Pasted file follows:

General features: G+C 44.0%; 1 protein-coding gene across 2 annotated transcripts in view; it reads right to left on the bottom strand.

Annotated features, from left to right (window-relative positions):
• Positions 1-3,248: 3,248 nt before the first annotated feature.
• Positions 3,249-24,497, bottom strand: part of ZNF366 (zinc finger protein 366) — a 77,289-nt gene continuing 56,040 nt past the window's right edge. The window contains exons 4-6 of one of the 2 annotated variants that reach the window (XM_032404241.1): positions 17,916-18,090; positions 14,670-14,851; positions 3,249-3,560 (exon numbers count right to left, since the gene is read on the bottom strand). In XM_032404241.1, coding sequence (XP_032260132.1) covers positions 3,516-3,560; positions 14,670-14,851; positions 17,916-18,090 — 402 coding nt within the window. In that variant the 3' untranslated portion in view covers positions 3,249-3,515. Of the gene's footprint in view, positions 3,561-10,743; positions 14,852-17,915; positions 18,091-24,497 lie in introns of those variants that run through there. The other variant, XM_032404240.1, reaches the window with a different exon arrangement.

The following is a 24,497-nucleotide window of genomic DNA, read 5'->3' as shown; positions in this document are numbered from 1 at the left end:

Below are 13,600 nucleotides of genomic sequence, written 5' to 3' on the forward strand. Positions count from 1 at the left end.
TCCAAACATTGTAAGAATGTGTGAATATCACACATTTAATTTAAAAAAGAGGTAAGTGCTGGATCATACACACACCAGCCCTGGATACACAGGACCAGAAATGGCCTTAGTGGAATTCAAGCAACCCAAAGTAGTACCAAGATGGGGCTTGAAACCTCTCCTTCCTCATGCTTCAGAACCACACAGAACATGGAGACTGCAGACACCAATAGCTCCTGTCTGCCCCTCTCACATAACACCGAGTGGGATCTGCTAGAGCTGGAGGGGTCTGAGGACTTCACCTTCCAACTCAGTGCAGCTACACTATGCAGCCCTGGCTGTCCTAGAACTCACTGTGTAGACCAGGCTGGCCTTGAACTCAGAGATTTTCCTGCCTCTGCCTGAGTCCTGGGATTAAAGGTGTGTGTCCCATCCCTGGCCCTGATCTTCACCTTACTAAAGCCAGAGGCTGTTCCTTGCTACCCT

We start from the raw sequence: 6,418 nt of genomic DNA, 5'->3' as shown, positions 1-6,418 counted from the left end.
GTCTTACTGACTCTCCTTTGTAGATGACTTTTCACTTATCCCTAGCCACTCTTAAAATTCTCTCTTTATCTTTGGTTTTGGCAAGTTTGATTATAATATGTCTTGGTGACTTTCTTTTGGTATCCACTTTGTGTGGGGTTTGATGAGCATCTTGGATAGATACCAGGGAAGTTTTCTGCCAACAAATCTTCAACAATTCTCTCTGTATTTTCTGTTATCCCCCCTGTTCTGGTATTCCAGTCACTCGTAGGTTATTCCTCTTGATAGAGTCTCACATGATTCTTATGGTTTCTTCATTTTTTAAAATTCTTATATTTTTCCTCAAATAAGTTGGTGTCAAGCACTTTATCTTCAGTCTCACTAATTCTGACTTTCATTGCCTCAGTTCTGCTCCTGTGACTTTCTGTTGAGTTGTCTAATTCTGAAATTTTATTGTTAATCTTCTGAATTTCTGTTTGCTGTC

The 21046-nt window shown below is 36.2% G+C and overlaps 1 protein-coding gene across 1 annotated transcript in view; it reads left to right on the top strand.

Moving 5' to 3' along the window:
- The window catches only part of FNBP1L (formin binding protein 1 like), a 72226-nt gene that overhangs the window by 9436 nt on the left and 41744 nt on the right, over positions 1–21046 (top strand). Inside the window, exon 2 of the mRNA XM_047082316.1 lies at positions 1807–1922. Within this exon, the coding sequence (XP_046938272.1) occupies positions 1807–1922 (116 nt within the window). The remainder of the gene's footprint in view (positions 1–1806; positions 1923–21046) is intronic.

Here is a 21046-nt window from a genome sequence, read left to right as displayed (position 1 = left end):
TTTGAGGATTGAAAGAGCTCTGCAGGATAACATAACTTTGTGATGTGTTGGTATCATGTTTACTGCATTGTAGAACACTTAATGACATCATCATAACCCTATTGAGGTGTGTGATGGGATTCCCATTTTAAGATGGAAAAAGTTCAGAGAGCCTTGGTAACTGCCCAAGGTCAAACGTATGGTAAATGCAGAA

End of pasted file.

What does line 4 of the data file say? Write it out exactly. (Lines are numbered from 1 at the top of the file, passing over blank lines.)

• Positions 3,249-24,497, bottom strand: part of ZNF366 (zinc finger protein 366) — a 77,289-nt gene continuing 56,040 nt past the window's right edge. The window contains exons 4-6 of one of the 2 annotated variants that reach the window (XM_032404241.1): positions 17,916-18,090; positions 14,670-14,851; positions 3,249-3,560 (exon numbers count right to left, since the gene is read on the bottom strand). In XM_032404241.1, coding sequence (XP_032260132.1) covers positions 3,516-3,560; positions 14,670-14,851; positions 17,916-18,090 — 402 coding nt within the window. In that variant the 3' untranslated portion in view covers positions 3,249-3,515. Of the gene's footprint in view, positions 3,561-10,743; positions 14,852-17,915; positions 18,091-24,497 lie in introns of those variants that run through there. The other variant, XM_032404240.1, reaches the window with a different exon arrangement.